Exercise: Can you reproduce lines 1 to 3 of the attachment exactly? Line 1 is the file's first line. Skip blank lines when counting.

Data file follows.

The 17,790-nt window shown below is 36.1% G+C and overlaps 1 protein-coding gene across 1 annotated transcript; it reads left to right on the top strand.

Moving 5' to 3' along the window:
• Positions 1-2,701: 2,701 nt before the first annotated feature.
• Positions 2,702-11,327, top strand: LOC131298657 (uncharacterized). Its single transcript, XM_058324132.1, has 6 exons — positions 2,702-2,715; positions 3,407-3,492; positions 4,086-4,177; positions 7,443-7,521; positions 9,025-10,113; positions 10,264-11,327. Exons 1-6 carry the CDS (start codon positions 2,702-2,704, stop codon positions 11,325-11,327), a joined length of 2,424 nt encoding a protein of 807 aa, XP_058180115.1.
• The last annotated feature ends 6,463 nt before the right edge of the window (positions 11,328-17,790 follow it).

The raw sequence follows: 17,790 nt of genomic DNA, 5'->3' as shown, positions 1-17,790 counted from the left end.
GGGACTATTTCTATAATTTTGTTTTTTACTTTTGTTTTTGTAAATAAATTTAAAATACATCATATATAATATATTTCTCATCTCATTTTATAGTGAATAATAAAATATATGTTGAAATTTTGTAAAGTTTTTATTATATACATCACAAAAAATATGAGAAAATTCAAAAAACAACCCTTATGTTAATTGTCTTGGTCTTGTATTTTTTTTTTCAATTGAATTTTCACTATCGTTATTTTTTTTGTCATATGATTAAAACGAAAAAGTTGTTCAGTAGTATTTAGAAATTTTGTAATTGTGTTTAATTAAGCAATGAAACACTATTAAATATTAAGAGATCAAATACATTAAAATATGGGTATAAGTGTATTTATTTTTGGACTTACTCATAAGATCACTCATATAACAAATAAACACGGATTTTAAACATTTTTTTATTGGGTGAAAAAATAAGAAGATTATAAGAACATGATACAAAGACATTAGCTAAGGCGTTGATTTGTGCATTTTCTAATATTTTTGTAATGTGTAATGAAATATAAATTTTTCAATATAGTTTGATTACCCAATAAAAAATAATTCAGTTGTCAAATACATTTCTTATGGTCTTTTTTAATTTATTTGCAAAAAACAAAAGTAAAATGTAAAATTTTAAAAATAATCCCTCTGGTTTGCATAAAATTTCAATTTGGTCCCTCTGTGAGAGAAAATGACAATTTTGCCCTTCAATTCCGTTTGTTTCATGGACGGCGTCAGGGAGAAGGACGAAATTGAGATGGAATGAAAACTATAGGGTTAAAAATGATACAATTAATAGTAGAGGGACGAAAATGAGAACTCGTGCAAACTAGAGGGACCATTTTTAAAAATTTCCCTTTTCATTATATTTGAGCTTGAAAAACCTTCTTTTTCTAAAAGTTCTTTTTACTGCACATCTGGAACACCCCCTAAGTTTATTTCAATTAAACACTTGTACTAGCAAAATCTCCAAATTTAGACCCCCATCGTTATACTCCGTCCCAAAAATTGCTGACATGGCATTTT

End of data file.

The 17,790-nt window shown below is 36.1% G+C and overlaps 1 protein-coding gene across 1 annotated transcript; it reads left to right on the top strand.

Moving 5' to 3' along the window:
• Positions 1-2,701: 2,701 nt before the first annotated feature.